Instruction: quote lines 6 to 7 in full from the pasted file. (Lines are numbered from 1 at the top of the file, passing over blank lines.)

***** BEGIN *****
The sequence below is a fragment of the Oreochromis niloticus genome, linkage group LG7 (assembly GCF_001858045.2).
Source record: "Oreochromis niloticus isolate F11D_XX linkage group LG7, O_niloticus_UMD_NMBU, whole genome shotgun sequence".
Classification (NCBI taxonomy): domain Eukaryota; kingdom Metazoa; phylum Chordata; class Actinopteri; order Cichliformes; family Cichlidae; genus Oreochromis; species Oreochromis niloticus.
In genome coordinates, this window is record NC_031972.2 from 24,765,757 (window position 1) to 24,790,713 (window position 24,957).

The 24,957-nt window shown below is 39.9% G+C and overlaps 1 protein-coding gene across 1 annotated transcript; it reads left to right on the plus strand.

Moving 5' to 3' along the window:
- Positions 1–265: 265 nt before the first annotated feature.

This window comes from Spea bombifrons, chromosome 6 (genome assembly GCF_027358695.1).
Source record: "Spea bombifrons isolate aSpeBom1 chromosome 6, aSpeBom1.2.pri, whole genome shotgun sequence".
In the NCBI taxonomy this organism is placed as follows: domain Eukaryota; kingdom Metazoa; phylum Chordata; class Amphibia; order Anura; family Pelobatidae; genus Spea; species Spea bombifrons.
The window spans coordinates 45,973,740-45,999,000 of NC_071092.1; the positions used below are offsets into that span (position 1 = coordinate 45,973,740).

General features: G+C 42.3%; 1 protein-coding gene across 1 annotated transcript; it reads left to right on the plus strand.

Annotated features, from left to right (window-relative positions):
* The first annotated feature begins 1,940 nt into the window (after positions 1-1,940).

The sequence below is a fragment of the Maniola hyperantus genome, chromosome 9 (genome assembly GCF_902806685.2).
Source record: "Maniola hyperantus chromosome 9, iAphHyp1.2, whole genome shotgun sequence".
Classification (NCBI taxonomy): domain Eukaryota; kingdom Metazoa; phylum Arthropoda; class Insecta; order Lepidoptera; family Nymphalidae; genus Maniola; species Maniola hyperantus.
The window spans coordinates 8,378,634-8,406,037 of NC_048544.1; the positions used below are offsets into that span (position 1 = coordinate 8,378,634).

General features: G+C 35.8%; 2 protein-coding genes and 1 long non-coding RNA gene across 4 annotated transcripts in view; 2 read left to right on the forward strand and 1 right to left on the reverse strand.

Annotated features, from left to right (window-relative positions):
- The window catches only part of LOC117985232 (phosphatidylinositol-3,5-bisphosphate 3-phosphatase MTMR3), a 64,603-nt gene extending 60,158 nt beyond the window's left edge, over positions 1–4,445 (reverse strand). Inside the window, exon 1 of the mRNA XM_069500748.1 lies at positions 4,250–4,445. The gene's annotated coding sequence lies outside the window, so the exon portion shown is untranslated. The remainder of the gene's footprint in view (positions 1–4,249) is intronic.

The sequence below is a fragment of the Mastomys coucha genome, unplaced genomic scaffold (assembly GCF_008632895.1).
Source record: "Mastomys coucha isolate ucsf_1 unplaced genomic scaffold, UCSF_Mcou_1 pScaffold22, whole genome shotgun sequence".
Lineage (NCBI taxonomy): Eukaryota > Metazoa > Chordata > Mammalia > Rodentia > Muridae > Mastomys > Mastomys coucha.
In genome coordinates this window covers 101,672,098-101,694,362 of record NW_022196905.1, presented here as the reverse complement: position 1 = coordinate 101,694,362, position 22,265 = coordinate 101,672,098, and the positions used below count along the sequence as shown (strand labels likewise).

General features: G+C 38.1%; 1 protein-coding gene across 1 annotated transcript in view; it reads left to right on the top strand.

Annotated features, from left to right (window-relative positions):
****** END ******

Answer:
Moving 5' to 3' along the window:
- Positions 1–265: 265 nt before the first annotated feature.